• Lack of uniform implementation of initiatives across the country also hinders government efforts. As of now, Southern states have been leading the electronics manufacturing.
    • When compared to its Asian peers like Vietnam and Taiwan, India imposes the highest tariffs on inputs of electronic products and such tariffs continue to be subject to amendments frequently.
  • Cost Competitiveness:
    • India’s booming electronics manufacturing industry is also being marred by high input tariffs, resulting in cost disabilities and increasing cost of production, despite the PLI scheme in place till 2026.
    • The higher tariffs, combined with an increase in GST rates from 12% to 18%, have resulted in mobile phones being more expensive to produce and sell in India versus other competing manufacturing nations.
    • Vietnam and China have more favourable subsidy structures than India does in areas like machinery used for manufacturing, and research & development.
      • In comparison to China and Vietnam, India offers lower income tax exemptions and reductions to electronics manufacturers. 
      • Unlike India, Vietnam has a provision of income tax holidays which makes it a more favourable destination for manufacturing. 
  • Lack of skilled workforce:
    • An acute shortage of skilled labour is posing major challenges for the Indian manufacturers in the electronics sector.
    • According to a survey 76% of the organisations have reported skilled labour shortage hurting their profitability with 35% defining the impact as “severe”.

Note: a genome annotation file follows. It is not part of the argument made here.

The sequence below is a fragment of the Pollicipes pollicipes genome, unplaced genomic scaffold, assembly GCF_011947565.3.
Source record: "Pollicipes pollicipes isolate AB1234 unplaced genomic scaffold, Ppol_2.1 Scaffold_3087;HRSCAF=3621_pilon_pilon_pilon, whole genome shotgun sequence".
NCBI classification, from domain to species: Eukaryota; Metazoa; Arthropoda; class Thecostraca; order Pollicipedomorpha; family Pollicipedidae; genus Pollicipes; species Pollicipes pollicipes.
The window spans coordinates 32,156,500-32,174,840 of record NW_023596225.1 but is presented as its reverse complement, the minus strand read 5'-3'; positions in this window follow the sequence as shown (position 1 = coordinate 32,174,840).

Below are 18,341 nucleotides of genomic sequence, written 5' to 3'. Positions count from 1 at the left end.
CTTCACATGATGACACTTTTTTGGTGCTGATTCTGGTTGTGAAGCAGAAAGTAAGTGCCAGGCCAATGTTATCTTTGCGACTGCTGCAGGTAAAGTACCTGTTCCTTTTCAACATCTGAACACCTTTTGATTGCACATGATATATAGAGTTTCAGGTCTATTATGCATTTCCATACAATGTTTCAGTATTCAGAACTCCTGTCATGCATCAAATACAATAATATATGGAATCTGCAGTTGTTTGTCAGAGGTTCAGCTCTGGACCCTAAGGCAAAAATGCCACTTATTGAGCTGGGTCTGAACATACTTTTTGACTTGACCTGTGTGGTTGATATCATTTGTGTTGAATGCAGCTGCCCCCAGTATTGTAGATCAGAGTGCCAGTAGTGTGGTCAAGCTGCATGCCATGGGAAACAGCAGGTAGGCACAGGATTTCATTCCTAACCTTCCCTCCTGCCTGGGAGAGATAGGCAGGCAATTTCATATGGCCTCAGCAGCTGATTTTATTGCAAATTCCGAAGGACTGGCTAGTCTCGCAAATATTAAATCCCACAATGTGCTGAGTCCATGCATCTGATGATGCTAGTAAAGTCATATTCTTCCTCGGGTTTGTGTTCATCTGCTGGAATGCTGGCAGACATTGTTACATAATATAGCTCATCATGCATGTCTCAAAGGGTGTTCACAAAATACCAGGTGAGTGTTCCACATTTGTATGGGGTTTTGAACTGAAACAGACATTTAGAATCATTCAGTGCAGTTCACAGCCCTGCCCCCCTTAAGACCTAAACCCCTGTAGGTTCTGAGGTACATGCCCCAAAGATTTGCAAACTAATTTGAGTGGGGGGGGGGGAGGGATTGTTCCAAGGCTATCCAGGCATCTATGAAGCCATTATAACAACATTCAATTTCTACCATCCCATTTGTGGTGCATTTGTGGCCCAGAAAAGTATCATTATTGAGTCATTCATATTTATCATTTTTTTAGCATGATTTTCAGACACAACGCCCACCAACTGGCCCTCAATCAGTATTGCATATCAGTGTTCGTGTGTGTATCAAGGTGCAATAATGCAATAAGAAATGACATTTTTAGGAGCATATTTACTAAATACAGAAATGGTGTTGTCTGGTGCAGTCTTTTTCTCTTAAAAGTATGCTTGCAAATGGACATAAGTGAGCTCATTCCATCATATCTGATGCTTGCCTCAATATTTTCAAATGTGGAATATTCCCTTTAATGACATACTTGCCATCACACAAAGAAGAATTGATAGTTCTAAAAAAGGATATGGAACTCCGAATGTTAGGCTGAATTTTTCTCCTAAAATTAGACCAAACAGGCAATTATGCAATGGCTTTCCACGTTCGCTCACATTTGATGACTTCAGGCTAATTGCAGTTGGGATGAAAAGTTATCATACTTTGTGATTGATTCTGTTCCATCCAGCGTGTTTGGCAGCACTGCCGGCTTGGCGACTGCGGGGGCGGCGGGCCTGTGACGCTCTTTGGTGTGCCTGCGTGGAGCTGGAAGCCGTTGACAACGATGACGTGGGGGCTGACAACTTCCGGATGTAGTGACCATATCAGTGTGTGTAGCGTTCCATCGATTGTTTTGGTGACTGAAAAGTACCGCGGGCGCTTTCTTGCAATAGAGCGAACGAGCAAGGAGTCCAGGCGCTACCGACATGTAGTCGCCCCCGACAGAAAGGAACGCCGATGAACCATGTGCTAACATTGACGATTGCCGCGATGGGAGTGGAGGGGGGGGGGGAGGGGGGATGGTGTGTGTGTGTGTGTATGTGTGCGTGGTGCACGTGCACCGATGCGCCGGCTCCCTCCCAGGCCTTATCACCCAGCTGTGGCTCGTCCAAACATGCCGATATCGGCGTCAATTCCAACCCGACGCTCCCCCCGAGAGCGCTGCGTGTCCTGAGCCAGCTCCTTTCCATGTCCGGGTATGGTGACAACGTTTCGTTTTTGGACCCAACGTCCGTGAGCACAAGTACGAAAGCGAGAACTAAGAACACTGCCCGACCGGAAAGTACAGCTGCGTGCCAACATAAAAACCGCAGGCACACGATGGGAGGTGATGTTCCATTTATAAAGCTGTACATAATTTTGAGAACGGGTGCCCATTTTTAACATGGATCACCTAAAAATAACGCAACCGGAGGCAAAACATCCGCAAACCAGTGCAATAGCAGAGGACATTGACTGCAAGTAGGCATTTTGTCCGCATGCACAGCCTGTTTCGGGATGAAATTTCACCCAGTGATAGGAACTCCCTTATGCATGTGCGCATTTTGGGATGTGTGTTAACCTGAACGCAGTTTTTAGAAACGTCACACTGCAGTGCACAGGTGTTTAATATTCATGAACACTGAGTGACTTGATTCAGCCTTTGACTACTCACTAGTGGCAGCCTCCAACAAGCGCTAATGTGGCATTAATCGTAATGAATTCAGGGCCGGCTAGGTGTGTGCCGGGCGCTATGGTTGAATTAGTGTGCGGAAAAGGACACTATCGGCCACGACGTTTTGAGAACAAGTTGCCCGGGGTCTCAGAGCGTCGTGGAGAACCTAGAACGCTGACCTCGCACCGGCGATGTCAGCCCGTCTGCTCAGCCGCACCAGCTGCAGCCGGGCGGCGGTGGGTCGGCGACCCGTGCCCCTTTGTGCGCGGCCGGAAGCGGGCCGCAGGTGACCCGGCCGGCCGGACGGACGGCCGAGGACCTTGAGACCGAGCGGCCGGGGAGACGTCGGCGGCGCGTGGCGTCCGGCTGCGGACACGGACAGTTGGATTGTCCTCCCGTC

What can India learn from countries like Vietnam to become an export giant?

  • Foreign investments are not flowing into India at the pace they should be.
  • Most of the foreign investment in electronics manufacturing is going to countries like Vietnam instead, because of the tariffs, especially on inputs, or in other words raw materials that go into making an electronics product.
    • If the government tax inputs, it's not protecting the market, it is limiting the market by taxing the output.
  • Most nations offer a mix of incentives to lure investors. 
    • These include tax breaks, dedicated free-trade or industrial zones, discounted utilities like water and electricity, free land and commitments to supply workers. 
  • But India stands out in implementing higher import taxes, which motivate companies to set up in the country to supply local consumers but makes them less competitive in the export market.

Way Forward:

  • The vision of a ‘Self-Reliant India’ will only be realized if various sectors in manufacturing scale up their capabilities and technology adoption. 
  • The need of the hour is to build an environment that fosters innovation, protects intellectual property, focuses on skill development, and builds infrastructure that supports the ecosystem. 
  • Boosting export-led electronic manufacturing will make India’s manufacturing globally competitive
  • The Production Linked Incentive (PLI) scheme that is aimed at promoting domestic manufacturing is likely to give an aggressive push to ensure large multinational companies bring their global manufacturing and supply chains capabilities to India.